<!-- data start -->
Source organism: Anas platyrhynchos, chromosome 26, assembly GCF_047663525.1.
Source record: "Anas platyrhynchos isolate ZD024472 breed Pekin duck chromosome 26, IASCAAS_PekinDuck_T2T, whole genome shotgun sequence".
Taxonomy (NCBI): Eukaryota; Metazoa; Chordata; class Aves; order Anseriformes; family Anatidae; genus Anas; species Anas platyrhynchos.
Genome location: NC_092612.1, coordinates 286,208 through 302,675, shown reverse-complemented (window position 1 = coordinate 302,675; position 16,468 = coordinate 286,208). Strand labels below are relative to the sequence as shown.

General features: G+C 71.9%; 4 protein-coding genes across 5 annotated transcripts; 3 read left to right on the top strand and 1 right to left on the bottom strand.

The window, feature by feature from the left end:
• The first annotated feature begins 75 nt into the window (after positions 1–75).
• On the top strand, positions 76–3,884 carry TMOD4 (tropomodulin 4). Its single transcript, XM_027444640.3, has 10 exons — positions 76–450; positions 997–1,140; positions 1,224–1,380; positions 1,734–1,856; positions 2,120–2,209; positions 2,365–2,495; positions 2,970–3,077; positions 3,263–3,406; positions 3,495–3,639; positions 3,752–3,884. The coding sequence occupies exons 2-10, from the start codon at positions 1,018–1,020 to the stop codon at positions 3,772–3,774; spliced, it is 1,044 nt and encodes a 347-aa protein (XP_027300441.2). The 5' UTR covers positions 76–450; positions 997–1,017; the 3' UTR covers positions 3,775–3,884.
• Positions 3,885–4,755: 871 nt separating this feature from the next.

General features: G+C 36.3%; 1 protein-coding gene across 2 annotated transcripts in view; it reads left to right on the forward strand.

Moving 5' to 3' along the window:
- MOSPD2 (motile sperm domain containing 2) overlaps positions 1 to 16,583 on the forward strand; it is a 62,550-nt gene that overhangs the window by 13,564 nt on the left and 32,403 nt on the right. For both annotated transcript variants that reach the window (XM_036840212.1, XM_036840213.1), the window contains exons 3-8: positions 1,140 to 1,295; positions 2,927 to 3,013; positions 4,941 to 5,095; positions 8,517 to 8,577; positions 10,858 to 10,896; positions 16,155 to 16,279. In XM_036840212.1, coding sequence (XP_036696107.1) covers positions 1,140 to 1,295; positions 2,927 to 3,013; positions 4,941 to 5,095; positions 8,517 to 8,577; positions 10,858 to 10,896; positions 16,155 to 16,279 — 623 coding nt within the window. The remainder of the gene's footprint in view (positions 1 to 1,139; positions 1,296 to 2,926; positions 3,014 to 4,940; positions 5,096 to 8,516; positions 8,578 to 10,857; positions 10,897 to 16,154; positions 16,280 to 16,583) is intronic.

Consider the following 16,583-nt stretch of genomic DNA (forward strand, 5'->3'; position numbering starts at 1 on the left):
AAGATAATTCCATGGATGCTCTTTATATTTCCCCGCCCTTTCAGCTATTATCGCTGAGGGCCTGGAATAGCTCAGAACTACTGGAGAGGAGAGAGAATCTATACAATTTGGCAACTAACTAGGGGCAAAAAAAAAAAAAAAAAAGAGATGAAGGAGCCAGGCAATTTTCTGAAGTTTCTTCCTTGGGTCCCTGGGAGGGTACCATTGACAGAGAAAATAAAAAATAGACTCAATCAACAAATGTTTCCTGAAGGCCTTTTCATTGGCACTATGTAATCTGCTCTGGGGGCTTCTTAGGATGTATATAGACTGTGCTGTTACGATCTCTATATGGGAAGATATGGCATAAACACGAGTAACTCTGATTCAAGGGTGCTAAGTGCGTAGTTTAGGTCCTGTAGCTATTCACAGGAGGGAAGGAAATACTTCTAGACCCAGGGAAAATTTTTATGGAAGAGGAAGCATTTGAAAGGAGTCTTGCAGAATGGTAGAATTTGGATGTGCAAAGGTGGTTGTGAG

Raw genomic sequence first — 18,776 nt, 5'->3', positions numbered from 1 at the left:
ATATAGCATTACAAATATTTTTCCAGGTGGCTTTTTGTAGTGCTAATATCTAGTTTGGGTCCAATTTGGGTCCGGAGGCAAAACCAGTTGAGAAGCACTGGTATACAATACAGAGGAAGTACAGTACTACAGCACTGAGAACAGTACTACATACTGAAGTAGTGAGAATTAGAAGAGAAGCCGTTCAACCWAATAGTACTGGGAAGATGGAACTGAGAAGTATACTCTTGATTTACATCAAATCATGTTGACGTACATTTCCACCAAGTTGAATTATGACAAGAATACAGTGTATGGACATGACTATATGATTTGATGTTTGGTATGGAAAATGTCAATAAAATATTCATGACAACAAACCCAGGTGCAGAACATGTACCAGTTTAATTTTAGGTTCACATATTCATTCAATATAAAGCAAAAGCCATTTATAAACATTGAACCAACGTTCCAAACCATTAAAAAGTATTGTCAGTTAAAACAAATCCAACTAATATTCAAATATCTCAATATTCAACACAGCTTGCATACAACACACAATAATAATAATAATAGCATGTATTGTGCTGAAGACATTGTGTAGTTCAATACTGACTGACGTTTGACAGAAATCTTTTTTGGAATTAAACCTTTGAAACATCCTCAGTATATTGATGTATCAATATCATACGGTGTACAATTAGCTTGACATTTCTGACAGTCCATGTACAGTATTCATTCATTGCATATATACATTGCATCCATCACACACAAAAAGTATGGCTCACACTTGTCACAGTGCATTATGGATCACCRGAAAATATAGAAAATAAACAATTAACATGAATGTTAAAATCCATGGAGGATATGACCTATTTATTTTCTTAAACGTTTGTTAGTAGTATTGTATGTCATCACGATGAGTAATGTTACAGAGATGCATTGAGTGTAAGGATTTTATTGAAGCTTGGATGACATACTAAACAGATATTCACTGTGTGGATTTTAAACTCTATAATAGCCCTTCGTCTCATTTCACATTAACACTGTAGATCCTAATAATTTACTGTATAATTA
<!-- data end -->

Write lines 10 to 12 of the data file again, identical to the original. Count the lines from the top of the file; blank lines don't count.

General features: G+C 36.3%; 1 protein-coding gene across 2 annotated transcripts in view; it reads left to right on the forward strand.

Moving 5' to 3' along the window:
- MOSPD2 (motile sperm domain containing 2) overlaps positions 1 to 16,583 on the forward strand; it is a 62,550-nt gene that overhangs the window by 13,564 nt on the left and 32,403 nt on the right. For both annotated transcript variants that reach the window (XM_036840212.1, XM_036840213.1), the window contains exons 3-8: positions 1,140 to 1,295; positions 2,927 to 3,013; positions 4,941 to 5,095; positions 8,517 to 8,577; positions 10,858 to 10,896; positions 16,155 to 16,279. In XM_036840212.1, coding sequence (XP_036696107.1) covers positions 1,140 to 1,295; positions 2,927 to 3,013; positions 4,941 to 5,095; positions 8,517 to 8,577; positions 10,858 to 10,896; positions 16,155 to 16,279 — 623 coding nt within the window. The remainder of the gene's footprint in view (positions 1 to 1,139; positions 1,296 to 2,926; positions 3,014 to 4,940; positions 5,096 to 8,516; positions 8,578 to 10,857; positions 10,897 to 16,154; positions 16,280 to 16,583) is intronic.